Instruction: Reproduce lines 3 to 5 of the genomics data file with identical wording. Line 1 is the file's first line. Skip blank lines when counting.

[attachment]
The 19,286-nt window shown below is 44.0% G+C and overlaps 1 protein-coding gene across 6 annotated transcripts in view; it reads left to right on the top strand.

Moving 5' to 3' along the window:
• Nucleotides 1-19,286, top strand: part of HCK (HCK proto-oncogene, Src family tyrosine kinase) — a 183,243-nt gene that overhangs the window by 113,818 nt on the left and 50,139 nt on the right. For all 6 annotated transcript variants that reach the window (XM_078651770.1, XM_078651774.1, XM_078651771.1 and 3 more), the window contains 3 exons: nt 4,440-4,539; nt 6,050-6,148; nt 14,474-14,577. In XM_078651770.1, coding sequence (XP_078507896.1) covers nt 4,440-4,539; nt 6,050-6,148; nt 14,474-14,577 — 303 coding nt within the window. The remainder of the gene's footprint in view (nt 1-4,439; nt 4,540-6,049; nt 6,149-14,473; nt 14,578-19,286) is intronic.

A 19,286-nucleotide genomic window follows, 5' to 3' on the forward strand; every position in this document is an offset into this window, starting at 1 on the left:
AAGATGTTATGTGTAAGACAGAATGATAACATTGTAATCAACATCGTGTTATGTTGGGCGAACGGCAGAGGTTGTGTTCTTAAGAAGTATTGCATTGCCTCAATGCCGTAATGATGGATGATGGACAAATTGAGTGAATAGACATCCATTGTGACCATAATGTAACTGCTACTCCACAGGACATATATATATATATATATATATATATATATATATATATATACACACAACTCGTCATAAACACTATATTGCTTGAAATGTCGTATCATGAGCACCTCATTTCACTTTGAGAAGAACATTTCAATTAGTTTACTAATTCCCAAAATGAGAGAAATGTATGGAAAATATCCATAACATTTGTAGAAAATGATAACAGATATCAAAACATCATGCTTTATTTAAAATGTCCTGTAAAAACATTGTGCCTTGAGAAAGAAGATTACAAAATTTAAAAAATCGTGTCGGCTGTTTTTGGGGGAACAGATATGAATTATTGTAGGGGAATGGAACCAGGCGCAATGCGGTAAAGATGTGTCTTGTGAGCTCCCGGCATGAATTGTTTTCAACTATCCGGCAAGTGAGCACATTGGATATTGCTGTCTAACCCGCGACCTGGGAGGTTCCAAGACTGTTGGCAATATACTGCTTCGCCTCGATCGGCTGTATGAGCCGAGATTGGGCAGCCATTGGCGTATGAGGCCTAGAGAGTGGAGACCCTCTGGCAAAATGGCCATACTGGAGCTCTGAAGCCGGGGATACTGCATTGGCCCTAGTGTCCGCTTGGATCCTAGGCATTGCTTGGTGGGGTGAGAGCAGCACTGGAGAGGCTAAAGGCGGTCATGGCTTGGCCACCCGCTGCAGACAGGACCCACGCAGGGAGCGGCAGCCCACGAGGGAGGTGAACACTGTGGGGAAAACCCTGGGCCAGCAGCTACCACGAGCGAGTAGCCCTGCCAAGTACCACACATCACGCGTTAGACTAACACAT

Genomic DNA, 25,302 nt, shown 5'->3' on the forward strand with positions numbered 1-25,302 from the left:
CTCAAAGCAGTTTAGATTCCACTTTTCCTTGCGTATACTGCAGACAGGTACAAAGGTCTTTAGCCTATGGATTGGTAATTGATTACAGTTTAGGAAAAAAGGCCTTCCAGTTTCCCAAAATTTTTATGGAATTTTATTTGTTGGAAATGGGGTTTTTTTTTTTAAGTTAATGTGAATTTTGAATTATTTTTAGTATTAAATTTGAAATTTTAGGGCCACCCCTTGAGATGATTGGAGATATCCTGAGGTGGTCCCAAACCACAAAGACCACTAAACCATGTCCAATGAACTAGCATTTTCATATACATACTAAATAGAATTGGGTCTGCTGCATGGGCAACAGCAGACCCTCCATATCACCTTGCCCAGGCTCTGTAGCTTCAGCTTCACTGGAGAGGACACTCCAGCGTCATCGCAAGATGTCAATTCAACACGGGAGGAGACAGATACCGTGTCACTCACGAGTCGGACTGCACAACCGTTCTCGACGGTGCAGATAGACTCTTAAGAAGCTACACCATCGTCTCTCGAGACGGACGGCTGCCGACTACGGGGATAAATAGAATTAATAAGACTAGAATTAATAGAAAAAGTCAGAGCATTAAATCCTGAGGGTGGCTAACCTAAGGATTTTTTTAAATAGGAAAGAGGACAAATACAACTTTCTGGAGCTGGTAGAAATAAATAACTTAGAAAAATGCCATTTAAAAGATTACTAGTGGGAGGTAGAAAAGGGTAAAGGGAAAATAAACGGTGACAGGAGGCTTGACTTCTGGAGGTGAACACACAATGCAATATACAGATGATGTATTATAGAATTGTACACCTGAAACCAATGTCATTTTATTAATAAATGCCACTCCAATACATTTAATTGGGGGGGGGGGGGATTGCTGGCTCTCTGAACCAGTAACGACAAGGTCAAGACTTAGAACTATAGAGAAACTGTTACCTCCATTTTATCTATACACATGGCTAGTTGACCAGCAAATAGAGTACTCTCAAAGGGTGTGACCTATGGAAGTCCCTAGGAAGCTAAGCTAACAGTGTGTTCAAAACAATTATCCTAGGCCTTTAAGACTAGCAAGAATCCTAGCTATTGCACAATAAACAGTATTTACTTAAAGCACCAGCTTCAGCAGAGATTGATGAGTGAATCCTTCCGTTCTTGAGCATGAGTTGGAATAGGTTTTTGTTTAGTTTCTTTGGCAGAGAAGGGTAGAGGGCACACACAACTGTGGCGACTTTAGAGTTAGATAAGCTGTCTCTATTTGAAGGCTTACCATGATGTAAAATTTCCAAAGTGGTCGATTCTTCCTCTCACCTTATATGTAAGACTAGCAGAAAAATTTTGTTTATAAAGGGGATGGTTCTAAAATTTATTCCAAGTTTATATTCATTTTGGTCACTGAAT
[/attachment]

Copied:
• Nucleotides 1-19,286, top strand: part of HCK (HCK proto-oncogene, Src family tyrosine kinase) — a 183,243-nt gene that overhangs the window by 113,818 nt on the left and 50,139 nt on the right. For all 6 annotated transcript variants that reach the window (XM_078651770.1, XM_078651774.1, XM_078651771.1 and 3 more), the window contains 3 exons: nt 4,440-4,539; nt 6,050-6,148; nt 14,474-14,577. In XM_078651770.1, coding sequence (XP_078507896.1) covers nt 4,440-4,539; nt 6,050-6,148; nt 14,474-14,577 — 303 coding nt within the window. The remainder of the gene's footprint in view (nt 1-4,439; nt 4,540-6,049; nt 6,149-14,473; nt 14,578-19,286) is intronic.

A 19,286-nucleotide genomic window follows, 5' to 3' on the forward strand; every position in this document is an offset into this window, starting at 1 on the left:
AAGATGTTATGTGTAAGACAGAATGATAACATTGTAATCAACATCGTGTTATGTTGGGCGAACGGCAGAGGTTGTGTTCTTAAGAAGTATTGCATTGCCTCAATGCCGTAATGATGGATGATGGACAAATTGAGTGAATAGACATCCATTGTGACCATAATGTAACTGCTACTCCACAGGACATATATATATATATATATATATATATATATATATATATATACACACAACTCGTCATAAACACTATATTGCTTGAAATGTCGTATCATGAGCACCTCATTTCACTTTGAGAAGAACATTTCAATTAGTTTACTAATTCCCAAAATGAGAGAAATGTATGGAAAATATCCATAACATTTGTAGAAAATGATAACAGATATCAAAACATCATGCTTTATTTAAAATGTCCTGTAAAAACATTGTGCCTTGAGAAAGAAGATTACAAAATTTAAAAAATCGTGTCGGCTGTTTTTGGGGGAACAGATATGAATTATTGTAGGGGAATGGAACCAGGCGCAATGCGGTAAAGATGTGTCTTGTGAGCTCCCGGCATGAATTGTTTTCAACTATCCGGCAAGTGAGCACATTGGATATTGCTGTCTAACCCGCGACCTGGGAGGTTCCAAGACTGTTGGCAATATACTGCTTCGCCTCGATCGGCTGTATGAGCCGAGATTGGGCAGCCATTGGCGTATGAGGCCTAGAGAGTGGAGACCCTCTGGCAAAATGGCCATACTGGAGCTCTGAAGCCGGGGATACTGCATTGGCCCTAGTGTCCGCTTGGATCCTAGGCATTGCTTGGTGGGGTGAGAGCAGCACTGGAGAGGCTAAAGGCGGTCATGGCTTGGCCACCCGCTGCAGACAGGACCCACGCAGGGAGCGGCAGCCCACGAGGGAGGTGAACACTGTGGGGAAAACCCTGGGCCAGCAGCTACCACGAGCGAGTAGCCCTGCCAAGTACCACACATCACGCGTTAGACTAACACAT